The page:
2.5
In this paper, we are mainly interested in the measure of the class of (2.5), in the non-trivial case when *M* is a universal machine. We will first show that this measure is always positive and then that it is always a 4-random number (i.e. random relative to ∅^{(3)}). The case of weak universality turns out to be less robust and less interesting.

### Proposition 2.2

*There exists a weakly universal machine* *V* *that does not preserve weak universality with respect to any real*.

### Proof.

Let *U* be a universal machine. For each string *σ*, if *U*(*σ*)=*τ* let *V* (*j***σ*)=*τ*, where *j* is 0 or 1 according to whether |*τ*| is even or odd, respectively. Clearly, *V* is weakly universal. However, for each non-empty string *ρ*, the machine *M*_{ρ}(*σ*):= *V* (*ρ***σ*) is not weakly universal. Indeed, if the first digit of *ρ* is 1, then *M*_{ρ} gives descriptions to only strings of odd length. Similarly, if the first digit of *ρ* is 0, then it gives descriptions to only strings of even length. This shows that no real preserves weak universality with respect to *V* .

On the other hand, theorem 2.4 shows that some machines preserve [weak] universality with respect to a set of reals of positive measure. Our last comment about weak universality is in lemma 3.2, where we show that, for some machines *V*, the measure of reals that preserve weak universality with respect to *V* is 4-random. From now on, we focus on the case of universality (in the sense of definition 1.1).

### Definition 2.3 (universality probability)

The [weak] *universality probability* of *M*, denoted by *P*_{M} (denoted by *P*^{w}_{M}), is the measure of all reals that preserve [weak] universality with respect to *M*.

A related notion is the halting probability *Ω*_{M} of a machine *M* that was introduced by Chaitin [7]. In order to draw an analogy with definitions 1.3 and 2.3, we say that a prefix-free machine *M* halts on a real *X* if it halts on some initial segment of *X*. Then, *Ω*_{M} is the measure of all reals *X* on which the machine *M* halts and is expressed formally as . If *U* is a universal machine, then clearly *Ω*_{U}>0. In addition, *P*^{w}_{U}≤1−*Ω*_{U} because, if *U* halts on some input, no real extending that input can preserve universality. Hence, *P*^{w}_{U}<1 for every universal machine *U*. We wish to show that we also have *P*_{U}>0 and *P*^{w}_{U}>0. It suffices to construct a universal machine *V* such that *P*_{V}>0. Indeed, then we argue that *P*_{U}>0 (hence *P*^{w}_{U}>0) as follows. Because *U* is universal, there is some *τ* such that *V* (*σ*)=*U*(*τ***σ*) for all strings *σ*. Then, for every *X* that preserves universality with respect to *V* , the sequence *τ***X* preserves universality with respect to *U*. Therefore, *P*_{U}≥2^{−|τ|}⋅*P*_{V}>0. The proof of the following theorem sets the basis for the more complex arguments of §§4 and 5.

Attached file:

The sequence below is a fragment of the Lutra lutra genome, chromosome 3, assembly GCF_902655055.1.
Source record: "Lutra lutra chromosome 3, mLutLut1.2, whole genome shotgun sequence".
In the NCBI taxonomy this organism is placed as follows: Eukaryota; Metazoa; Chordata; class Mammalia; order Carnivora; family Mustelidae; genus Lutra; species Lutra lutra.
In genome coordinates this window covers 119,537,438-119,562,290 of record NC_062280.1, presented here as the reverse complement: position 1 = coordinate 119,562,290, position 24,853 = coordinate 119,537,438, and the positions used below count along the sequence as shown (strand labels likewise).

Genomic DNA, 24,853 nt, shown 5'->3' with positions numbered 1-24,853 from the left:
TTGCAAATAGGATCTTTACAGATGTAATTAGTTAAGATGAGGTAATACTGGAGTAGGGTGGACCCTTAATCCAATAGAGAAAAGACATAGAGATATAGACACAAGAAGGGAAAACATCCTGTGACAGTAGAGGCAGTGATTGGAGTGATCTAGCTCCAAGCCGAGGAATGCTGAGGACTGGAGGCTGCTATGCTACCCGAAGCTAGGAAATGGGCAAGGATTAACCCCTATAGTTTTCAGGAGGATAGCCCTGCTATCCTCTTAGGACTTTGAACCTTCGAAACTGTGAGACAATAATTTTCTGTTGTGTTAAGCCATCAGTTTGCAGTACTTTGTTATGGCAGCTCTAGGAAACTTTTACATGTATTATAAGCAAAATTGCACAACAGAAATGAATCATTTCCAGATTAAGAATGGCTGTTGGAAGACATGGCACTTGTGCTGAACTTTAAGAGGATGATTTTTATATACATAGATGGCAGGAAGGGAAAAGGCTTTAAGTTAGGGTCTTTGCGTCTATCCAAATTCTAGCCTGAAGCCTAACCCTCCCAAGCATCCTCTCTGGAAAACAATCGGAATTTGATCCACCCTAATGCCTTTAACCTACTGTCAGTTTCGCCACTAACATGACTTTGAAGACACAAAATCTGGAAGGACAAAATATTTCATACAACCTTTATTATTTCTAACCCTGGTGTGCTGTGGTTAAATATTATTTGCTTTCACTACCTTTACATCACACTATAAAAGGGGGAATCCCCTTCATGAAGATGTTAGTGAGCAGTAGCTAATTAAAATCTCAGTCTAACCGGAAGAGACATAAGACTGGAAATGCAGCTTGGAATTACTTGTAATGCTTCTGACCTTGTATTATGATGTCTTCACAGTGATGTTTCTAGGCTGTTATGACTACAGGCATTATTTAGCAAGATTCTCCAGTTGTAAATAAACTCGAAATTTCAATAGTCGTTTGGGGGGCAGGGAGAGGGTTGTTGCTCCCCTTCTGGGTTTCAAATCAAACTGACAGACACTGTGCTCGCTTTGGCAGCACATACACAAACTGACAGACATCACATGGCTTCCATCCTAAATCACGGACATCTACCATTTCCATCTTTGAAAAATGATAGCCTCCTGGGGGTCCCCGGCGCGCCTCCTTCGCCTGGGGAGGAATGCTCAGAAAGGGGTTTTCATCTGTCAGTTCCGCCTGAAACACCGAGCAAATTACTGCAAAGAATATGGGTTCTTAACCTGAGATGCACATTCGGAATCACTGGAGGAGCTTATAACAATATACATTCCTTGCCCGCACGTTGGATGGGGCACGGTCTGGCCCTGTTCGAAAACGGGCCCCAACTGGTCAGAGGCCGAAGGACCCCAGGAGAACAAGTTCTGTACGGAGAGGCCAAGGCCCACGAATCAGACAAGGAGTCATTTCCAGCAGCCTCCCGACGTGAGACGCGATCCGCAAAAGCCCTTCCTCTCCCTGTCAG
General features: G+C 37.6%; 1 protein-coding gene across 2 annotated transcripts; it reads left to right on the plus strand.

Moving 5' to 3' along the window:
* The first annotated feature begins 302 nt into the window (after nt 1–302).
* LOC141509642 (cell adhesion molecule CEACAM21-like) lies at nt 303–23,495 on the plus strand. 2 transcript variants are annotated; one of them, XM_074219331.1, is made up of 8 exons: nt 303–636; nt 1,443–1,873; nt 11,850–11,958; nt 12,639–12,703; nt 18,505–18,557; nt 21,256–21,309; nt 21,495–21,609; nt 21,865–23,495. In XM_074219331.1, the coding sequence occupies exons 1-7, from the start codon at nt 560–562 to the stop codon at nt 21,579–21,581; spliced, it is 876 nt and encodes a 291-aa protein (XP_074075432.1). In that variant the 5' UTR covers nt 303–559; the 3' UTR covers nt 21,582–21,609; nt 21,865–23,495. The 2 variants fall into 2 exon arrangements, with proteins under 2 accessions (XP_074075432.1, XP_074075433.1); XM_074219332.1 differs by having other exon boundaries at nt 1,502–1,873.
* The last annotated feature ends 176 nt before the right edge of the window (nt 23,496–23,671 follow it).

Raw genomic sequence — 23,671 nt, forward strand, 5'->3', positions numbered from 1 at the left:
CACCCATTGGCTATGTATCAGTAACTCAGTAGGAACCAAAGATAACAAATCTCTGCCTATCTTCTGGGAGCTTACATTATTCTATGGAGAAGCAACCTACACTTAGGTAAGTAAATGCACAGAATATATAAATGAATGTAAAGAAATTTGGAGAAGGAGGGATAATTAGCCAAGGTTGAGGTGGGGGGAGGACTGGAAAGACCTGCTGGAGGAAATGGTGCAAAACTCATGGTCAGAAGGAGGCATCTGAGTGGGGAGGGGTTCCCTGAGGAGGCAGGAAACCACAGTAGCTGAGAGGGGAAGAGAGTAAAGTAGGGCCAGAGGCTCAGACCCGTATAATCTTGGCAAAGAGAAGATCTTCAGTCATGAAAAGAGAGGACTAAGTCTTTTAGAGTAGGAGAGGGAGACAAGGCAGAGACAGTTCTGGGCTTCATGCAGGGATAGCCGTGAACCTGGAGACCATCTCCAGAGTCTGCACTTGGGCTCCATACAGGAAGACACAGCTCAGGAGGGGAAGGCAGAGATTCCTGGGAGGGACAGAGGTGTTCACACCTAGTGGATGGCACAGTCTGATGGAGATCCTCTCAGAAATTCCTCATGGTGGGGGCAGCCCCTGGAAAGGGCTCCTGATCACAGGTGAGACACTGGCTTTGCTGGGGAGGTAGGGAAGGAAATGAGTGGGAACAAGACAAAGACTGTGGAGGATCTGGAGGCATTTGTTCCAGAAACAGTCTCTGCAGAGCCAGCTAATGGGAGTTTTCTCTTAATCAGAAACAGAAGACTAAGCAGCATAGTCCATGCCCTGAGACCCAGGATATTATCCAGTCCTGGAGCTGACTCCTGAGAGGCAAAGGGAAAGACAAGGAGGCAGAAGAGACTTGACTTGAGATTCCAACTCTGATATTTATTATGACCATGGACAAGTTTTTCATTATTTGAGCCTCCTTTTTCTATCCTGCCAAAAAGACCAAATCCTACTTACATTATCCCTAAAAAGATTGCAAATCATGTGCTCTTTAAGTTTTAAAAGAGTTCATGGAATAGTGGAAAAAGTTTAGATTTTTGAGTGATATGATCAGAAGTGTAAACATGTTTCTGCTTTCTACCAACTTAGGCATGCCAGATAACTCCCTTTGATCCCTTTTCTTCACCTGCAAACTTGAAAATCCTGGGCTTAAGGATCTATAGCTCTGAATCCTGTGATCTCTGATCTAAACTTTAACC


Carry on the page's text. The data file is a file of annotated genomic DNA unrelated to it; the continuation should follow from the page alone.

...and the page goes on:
### Theorem 2.4

*The universality probability of any universal machine is strictly between 0 and 1.*

### Proof.

As we explained already, for the proof of the theorem it suffices to construct a universal machine *V* such that *P*_{V}>0. In order to achieve this, we will enumerate a class *Q* of measure <1, such that every real in the class 2^{ω}−*Q* preserves universality by adjunction (with respect to *V*). Obviously, *Q* will contain the domain of *V* , i.e. the sequences on which *V* halts.

Let *U* be a universal prefix-free machine. The machine *V* will be constructed through an iteration of *U* on various cylinders [*σ*]:={*X*∈2^{ω}|*σ*⊂*X*}. In what follows, we identify strings *σ* with the corresponding basic open sets [*σ*] of the Cantor space 2^{ω}. In addition, we identify sets *Q*[*s*] of strings with the corresponding open sets of the space, consisting of the sequences extending one of the strings in *Q*[*s*]. Let *Q*[0]=∅.

*Construction.* At stage *s*+1, consider the set *C*[*s*] of strings *σ* of length *s* such that [*σ*]⊈*Q*[*s*]. For each *σ*∈*C*[*s*], do the following. Find a string *τ* of length >2*s*+2 extending *σ* which has no prefix in *Q*[*s*]. Let *V* (*τ***ρ*):=*U*(*ρ*) for all strings *ρ*. Put *τ* in *Q*[*s*+1].

*Verification.* First, note that the sets *Q*[*s*] are clopen; therefore, the string *τ* will always be found in the construction for each *σ* of length *s* such that [*σ*]⊈*Q*[*s*]. So, the construction is well defined. In addition, by the construction we have *V* (*τ*)[*s*]↓ for some string *τ* only if some prefix of *τ* is in *Q*[*s*]. Therefore, the new definitions of *V* at each stage are enumerated in cylinders [*σ*] where there is no previous convergence of *V* . So, *V* is a consistent and prefix-free Turing machine.